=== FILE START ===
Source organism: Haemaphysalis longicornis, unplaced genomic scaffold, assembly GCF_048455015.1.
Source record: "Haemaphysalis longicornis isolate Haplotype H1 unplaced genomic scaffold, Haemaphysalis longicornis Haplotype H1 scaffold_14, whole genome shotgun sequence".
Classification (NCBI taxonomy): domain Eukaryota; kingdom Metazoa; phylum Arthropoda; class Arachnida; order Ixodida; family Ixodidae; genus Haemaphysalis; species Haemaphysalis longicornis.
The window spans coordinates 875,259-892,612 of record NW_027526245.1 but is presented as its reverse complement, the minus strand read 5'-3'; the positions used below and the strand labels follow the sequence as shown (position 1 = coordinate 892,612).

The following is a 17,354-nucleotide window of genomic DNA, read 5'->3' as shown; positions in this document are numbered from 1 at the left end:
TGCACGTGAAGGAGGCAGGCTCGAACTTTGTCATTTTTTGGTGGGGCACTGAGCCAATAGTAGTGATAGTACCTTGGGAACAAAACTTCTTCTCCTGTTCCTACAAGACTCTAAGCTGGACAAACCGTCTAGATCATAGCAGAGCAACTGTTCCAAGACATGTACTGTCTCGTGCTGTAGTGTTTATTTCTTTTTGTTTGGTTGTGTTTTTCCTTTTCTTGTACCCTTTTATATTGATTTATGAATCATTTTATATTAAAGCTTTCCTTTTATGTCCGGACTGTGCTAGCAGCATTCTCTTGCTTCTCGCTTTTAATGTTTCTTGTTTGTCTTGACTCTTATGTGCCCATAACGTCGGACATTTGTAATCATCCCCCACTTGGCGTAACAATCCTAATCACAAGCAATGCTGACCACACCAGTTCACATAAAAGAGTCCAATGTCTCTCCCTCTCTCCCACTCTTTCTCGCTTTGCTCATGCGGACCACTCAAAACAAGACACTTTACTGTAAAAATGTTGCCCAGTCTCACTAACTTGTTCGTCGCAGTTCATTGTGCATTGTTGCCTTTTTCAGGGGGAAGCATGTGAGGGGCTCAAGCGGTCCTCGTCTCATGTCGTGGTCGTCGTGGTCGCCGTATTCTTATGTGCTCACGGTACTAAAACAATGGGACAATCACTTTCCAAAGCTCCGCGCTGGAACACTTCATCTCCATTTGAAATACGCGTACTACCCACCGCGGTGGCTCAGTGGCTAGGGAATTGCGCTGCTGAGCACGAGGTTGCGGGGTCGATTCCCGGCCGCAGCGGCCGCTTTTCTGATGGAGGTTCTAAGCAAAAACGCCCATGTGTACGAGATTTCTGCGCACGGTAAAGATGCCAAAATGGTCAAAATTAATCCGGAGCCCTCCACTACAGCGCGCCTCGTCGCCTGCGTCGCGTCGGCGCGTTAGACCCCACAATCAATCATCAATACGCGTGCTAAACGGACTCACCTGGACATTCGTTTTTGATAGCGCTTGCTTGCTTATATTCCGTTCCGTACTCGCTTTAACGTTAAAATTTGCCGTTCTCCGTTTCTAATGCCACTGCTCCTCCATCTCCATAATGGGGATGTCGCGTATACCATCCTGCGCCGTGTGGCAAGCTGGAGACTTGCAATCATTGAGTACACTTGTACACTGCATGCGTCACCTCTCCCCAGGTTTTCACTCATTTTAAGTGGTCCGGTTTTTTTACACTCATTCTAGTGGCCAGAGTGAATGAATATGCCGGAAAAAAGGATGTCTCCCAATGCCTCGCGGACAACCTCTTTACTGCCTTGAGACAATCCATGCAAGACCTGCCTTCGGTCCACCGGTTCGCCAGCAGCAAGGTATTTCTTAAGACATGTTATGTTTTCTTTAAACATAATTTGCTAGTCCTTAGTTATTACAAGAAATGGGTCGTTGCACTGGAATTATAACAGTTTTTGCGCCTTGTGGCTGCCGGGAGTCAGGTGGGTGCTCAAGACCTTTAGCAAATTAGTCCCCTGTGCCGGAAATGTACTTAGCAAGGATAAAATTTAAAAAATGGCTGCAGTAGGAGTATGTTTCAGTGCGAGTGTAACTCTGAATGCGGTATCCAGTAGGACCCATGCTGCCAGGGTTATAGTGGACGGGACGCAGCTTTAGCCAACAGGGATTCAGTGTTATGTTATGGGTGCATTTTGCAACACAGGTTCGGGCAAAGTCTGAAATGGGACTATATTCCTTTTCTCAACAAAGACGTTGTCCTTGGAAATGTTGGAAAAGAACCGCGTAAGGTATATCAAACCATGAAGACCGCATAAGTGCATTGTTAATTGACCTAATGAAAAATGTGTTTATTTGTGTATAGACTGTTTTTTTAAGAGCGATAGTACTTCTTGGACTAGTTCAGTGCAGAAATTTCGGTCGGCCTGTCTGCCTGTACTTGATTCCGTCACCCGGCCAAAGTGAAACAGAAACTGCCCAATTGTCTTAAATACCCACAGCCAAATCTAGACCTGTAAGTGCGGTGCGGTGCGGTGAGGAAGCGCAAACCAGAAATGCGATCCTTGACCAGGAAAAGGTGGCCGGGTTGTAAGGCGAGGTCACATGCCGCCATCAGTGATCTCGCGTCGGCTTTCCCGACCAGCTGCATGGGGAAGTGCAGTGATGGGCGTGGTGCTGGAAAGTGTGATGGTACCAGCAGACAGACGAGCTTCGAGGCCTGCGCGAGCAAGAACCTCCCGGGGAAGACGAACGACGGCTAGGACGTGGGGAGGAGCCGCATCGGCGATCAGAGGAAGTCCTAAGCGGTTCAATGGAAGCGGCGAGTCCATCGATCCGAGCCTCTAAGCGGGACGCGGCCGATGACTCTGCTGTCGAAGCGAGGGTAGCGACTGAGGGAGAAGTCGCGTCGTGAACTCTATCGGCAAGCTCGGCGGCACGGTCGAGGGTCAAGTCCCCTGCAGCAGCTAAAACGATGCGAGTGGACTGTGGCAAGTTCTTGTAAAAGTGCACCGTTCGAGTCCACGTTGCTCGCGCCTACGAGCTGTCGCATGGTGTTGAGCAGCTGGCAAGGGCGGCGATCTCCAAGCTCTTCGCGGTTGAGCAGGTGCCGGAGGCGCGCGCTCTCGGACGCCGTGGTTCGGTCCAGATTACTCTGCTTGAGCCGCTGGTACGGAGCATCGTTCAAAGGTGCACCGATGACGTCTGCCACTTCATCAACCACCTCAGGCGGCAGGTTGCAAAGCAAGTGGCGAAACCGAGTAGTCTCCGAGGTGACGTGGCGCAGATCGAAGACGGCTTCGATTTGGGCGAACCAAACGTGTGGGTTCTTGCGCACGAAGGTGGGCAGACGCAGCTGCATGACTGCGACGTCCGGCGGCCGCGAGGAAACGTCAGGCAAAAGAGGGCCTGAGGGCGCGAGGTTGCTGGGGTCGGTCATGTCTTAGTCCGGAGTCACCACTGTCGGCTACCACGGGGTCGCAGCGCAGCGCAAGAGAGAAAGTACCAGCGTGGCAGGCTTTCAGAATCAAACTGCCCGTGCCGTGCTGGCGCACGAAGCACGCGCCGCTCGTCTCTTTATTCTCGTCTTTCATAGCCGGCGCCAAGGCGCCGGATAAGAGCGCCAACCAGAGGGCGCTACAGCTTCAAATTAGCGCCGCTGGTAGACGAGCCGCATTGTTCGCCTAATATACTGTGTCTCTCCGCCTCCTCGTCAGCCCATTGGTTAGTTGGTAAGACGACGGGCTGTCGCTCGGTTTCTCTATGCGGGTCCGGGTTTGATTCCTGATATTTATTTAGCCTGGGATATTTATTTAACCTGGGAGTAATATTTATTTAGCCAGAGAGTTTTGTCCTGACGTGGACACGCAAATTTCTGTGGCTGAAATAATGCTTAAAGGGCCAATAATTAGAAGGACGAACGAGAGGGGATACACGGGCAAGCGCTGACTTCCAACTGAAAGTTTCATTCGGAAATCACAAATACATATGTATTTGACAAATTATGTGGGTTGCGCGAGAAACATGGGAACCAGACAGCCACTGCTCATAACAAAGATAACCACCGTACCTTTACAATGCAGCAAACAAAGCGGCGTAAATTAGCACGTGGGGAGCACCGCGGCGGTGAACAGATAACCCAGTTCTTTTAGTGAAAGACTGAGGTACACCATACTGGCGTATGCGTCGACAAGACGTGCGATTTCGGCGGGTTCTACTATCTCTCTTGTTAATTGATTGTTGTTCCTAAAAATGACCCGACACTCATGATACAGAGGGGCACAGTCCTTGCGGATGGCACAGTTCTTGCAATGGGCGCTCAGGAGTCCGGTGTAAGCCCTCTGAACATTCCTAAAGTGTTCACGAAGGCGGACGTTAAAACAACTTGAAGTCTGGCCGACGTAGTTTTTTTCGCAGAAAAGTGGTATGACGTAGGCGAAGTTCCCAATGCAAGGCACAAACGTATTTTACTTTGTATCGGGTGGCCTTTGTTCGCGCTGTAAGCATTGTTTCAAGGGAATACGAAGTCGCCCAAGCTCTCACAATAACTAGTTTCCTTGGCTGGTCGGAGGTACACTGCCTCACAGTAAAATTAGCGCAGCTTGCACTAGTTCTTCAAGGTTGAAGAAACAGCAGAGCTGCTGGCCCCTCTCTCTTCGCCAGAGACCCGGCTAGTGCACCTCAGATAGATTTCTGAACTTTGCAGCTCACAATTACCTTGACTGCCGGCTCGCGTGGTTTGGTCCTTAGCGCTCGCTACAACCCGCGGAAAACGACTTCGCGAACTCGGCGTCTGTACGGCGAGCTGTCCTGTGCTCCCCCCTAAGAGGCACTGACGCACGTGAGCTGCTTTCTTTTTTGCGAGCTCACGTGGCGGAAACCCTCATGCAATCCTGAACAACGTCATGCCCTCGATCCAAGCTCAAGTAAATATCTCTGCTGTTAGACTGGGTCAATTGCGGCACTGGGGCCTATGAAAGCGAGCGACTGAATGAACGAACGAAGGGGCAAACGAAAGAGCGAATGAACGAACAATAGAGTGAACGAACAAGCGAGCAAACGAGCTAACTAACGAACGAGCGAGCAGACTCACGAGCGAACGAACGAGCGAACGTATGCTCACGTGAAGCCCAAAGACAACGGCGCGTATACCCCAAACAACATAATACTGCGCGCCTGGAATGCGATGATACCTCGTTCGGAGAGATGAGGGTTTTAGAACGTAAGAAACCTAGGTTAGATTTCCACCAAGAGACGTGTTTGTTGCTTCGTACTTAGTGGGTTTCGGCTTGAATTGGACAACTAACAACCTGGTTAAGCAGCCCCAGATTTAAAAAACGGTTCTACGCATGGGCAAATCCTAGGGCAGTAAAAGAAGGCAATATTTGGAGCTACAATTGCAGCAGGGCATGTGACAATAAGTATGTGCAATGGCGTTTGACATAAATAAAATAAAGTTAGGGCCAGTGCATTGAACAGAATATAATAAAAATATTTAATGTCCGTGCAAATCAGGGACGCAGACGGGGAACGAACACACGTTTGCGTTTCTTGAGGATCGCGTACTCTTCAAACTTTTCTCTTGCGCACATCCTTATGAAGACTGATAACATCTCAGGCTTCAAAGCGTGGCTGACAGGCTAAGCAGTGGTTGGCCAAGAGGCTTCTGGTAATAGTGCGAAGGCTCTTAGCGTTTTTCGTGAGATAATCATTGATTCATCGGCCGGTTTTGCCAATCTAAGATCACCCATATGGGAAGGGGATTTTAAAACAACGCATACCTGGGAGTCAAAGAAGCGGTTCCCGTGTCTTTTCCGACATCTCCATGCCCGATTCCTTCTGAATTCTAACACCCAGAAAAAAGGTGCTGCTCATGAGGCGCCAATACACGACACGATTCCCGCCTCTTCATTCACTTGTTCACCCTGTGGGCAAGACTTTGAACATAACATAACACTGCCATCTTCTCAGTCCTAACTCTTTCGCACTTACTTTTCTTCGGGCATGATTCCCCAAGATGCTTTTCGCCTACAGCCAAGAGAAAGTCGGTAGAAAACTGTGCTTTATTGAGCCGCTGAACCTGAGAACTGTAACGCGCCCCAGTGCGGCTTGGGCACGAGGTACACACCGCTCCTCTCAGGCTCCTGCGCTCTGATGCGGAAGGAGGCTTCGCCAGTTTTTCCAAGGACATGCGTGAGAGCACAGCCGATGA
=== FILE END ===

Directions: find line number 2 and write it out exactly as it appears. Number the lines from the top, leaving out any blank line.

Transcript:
Source record: "Haemaphysalis longicornis isolate Haplotype H1 unplaced genomic scaffold, Haemaphysalis longicornis Haplotype H1 scaffold_14, whole genome shotgun sequence".